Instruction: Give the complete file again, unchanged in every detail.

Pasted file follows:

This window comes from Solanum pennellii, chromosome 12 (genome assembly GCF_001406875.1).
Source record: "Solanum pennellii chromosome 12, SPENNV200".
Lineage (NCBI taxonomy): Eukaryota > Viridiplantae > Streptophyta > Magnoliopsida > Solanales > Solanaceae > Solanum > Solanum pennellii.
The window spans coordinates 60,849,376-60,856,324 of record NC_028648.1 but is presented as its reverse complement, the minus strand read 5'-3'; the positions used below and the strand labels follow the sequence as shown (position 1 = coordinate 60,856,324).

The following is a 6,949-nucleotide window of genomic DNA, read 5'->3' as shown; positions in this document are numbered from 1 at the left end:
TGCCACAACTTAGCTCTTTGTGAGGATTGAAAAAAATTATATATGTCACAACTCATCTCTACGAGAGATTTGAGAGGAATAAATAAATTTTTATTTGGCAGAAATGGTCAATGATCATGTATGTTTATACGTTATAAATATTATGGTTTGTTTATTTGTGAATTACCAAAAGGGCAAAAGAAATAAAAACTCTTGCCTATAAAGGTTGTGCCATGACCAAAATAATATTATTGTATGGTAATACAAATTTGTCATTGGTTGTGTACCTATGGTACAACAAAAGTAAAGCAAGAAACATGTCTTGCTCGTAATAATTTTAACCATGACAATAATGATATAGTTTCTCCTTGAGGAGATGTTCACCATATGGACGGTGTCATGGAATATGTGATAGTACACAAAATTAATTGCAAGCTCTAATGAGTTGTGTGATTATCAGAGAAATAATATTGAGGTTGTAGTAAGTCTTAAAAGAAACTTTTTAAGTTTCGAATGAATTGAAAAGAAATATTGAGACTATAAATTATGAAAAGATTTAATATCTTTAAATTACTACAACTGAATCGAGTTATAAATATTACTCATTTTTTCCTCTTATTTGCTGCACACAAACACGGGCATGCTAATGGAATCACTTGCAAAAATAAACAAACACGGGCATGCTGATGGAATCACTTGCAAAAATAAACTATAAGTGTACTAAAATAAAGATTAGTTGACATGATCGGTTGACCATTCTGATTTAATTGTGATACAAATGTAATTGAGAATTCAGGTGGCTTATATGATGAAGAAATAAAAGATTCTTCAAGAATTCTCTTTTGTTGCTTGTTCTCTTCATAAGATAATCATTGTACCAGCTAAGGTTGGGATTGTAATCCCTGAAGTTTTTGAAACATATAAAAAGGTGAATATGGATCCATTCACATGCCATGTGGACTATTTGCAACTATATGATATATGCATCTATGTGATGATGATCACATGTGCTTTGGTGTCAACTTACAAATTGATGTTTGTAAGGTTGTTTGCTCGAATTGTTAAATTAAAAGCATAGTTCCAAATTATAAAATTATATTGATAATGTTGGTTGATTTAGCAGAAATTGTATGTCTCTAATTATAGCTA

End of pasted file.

This window comes from Solanum pennellii, chromosome 12 (genome assembly GCF_001406875.1).
Source record: "Solanum pennellii chromosome 12, SPENNV200".
Lineage (NCBI taxonomy): Eukaryota > Viridiplantae > Streptophyta > Magnoliopsida > Solanales > Solanaceae > Solanum > Solanum pennellii.
The window spans coordinates 60,849,376-60,856,324 of record NC_028648.1 but is presented as its reverse complement, the minus strand read 5'-3'; the positions used below and the strand labels follow the sequence as shown (position 1 = coordinate 60,856,324).

The following is a 6,949-nucleotide window of genomic DNA, read 5'->3' as shown; positions in this document are numbered from 1 at the left end:
TGCCACAACTTAGCTCTTTGTGAGGATTGAAAAAAATTATATATGTCACAACTCATCTCTACGAGAGATTTGAGAGGAATAAATAAATTTTTATTTGGCAGAAATGGTCAATGATCATGTATGTTTATACGTTATAAATATTATGGTTTGTTTATTTGTGAATTACCAAAAGGGCAAAAGAAATAAAAACTCTTGCCTATAAAGGTTGTGCCATGACCAAAATAATATTATTGTATGGTAATACAAATTTGTCATTGGTTGTGTACCTATGGTACAACAAAAGTAAAGCAAGAAACATGTCTTGCTCGTAATAATTTTAACCATGACAATAATGATATAGTTTCTCCTTGAGGAGATGTTCACCATATGGACGGTGTCATGGAATATGTGATAGTACACAAAATTAATTGCAAGCTCTAATGAGTTGTGTGATTATCAGAGAAATAATATTGAGGTTGTAGTAAGTCTTAAAAGAAACTTTTTAAGTTTCGAATGAATTGAAAAGAAATATTGAGACTATAAATTATGAAAAGATTTAATATCTTTAAATTACTACAACTGAATCGAGTTATAAATATTACTCATTTTTTCCTCTTATTTGCTGCACACAAACACGGGCATGCTAATGGAATCACTTGCAAAAATAAACAAACACGGGCATGCTGATGGAATCACTTGCAAAAATAAACTATAAGTGTACTAAAATAAAGATTAGTTGACATGATCGGTTGACCATTCTGATTTAATTGTGATACAAATGTAATTGAGAATTCAGGTGGCTTATATGATGAAGAAATAAAAGATTCTTCAAGAATTCTCTTTTGTTGCTTGTTCTCTTCATAAGATAATCATTGTACCAGCTAAGGTTGGGATTGTAATCCCTGAAGTTTTTGAAACATATAAAAAGGTGAATATGGATCCATTCACATGCCATGTGGACTATTTGCAACTATATGATATATGCATCTATGTGATGATGATCACATGTGCTTTGGTGTCAACTTACAAATTGATGTTTGTAAGGTTGTTTGCTCGAATTGTTAAATTAAAAGCATAGTTCCAAATTATAAAATTATATTGATAATGTTGGTTGATTTAGCAGAAATTGTATGTCTCTAATTATAGCTA